The endocannabinoid system (ECS) is a biological system composed of endocannabinoids, which are endogenous lipid-based retrograde neurotransmitters that bind to cannabinoid receptors (CBRs), and cannabinoid receptor proteins that are expressed throughout the vertebrate central nervous system (including the brain) and peripheral nervous system.
The endocannabinoid system is a molecular system responsible for regulating and balancing many processes in the body, including immune response, communication between cells, appetite and metabolism, memory, and more.
Until recently, scientists had identified cannabinoids in hemp. Current research, however, has found cannabinoids in many plants, including clove, black pepper, Echinacea, broccoli, ginseng, and carrots.
Endocannabinoids, also called endogenous cannabinoids, are molecules made by your body. They're similar to cannabinoids, but they're produced by your body. Experts have identified two key endocannabinoids so far: [CB1] anandamide (AEA) and [CB2] 2-arachidonoylglyerol (2-AG).
Many industry operators find the 118 minor cannabinoids present in cannabis, particularly compelling as they represent an untapped medical arsenal, with early research suggesting minor cannabinoids to have as much if not more potential in nutrition and wellness as Cannabidiol (CBD) and Tetrahydrocannabinol (THC). Unlike CBD and THC, minor cannabinoids are not under international drug schedules, and are not considered controlled substances in the USA.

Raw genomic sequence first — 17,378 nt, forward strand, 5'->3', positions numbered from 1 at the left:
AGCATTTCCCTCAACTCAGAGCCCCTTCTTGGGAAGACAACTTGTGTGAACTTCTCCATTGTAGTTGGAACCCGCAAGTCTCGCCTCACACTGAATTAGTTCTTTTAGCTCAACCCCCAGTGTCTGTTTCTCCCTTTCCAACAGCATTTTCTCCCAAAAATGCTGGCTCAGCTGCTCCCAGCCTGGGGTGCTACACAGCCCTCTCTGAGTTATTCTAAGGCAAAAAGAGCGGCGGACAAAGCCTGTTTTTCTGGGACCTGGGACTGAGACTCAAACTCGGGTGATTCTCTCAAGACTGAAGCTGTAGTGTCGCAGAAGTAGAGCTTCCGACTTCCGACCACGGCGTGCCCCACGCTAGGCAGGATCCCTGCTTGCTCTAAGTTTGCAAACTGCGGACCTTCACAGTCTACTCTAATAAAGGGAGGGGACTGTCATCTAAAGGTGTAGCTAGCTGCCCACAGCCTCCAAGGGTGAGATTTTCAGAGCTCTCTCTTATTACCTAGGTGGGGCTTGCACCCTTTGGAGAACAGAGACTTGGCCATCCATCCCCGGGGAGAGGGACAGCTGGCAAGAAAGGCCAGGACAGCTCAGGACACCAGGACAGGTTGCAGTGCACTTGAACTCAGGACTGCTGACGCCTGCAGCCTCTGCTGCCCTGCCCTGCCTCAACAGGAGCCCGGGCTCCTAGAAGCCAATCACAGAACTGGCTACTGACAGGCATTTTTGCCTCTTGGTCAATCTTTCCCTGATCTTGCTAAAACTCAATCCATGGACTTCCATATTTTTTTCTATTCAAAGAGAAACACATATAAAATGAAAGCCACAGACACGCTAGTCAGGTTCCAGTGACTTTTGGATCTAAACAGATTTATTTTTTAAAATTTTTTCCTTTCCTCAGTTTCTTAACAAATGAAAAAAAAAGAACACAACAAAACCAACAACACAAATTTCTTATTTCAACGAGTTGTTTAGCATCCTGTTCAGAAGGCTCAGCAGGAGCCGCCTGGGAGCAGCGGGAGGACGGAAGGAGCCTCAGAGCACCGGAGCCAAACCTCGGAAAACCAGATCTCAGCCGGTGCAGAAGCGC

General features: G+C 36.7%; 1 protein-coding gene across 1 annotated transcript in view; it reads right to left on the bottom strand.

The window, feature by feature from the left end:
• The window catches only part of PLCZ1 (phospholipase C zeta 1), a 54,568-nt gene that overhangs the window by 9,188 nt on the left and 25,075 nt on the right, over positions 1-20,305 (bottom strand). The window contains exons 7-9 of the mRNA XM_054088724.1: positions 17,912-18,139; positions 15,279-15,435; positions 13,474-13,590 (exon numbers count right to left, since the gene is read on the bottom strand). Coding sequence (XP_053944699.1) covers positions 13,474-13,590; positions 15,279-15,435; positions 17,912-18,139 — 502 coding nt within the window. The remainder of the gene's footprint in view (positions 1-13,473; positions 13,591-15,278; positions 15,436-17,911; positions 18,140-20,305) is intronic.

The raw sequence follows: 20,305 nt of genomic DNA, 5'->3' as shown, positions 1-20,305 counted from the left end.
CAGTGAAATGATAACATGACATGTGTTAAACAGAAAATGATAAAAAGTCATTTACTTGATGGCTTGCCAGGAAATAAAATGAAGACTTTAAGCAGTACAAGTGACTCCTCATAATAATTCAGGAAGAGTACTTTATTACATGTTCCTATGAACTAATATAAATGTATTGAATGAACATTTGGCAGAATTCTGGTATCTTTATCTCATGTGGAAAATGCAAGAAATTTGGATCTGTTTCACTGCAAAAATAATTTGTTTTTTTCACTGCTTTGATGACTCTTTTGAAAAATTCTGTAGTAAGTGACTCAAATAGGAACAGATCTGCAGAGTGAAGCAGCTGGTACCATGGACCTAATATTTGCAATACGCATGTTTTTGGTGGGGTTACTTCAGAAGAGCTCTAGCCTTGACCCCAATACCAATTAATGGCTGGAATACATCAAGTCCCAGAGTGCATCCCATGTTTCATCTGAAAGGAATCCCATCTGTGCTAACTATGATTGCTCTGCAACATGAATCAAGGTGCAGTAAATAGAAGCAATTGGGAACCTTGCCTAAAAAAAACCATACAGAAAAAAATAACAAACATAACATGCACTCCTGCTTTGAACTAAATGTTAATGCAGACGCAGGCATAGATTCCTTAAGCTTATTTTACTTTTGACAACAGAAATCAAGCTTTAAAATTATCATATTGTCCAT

Recent scientific research has indicated that both cannabinoids and terpenes may be able to be used as antiviral drugs.
Cannabidivarin (CBDV) [discovered in 1969] has been linked to alleviating many conditions, including epilepsy and muscular dystrophy.
Cannabinol (CBN) may be used effectively as a sleep aid or sedative, shown to help regulate the immune system and works to relieve the pain and inflammation caused by several conditions, including arthritis and Crohn's disease.
Cannabigerovarin (CBGV) may play a role in controlling or reducing proliferation of cancer, pain, nausea,
Cannabichromene (CBC), may play roles in neurogenesis, and seems to have many of the same properties as CBD in regards to reducing or controlling inflammation, and in potentially battling cancer.
Cannabichromevarin (CBCV) [discovered in 1973] holds the potential to relieve seizures in infants and children. The researchers of the Regents of the University of California hold a patent with regards to an anticonvulsant drug for children dealing with seizures.
Lastly Tetrahydrocannabivarin (THCV), nicknamed the “diet cannabinoid” for potentially curbing one’s appetite, THCV has been linked with promise in treating both Alzheimer’s and Parkinson’s diseases.
Given the compelling promise shown by the few cannabinoids investigated to date, the potential for further discoveries of medically impactful cannabinoids seems immense. There remain many other cannabinoids which have not been investigated, for which there is no available data toward potential medical or wellness utility.
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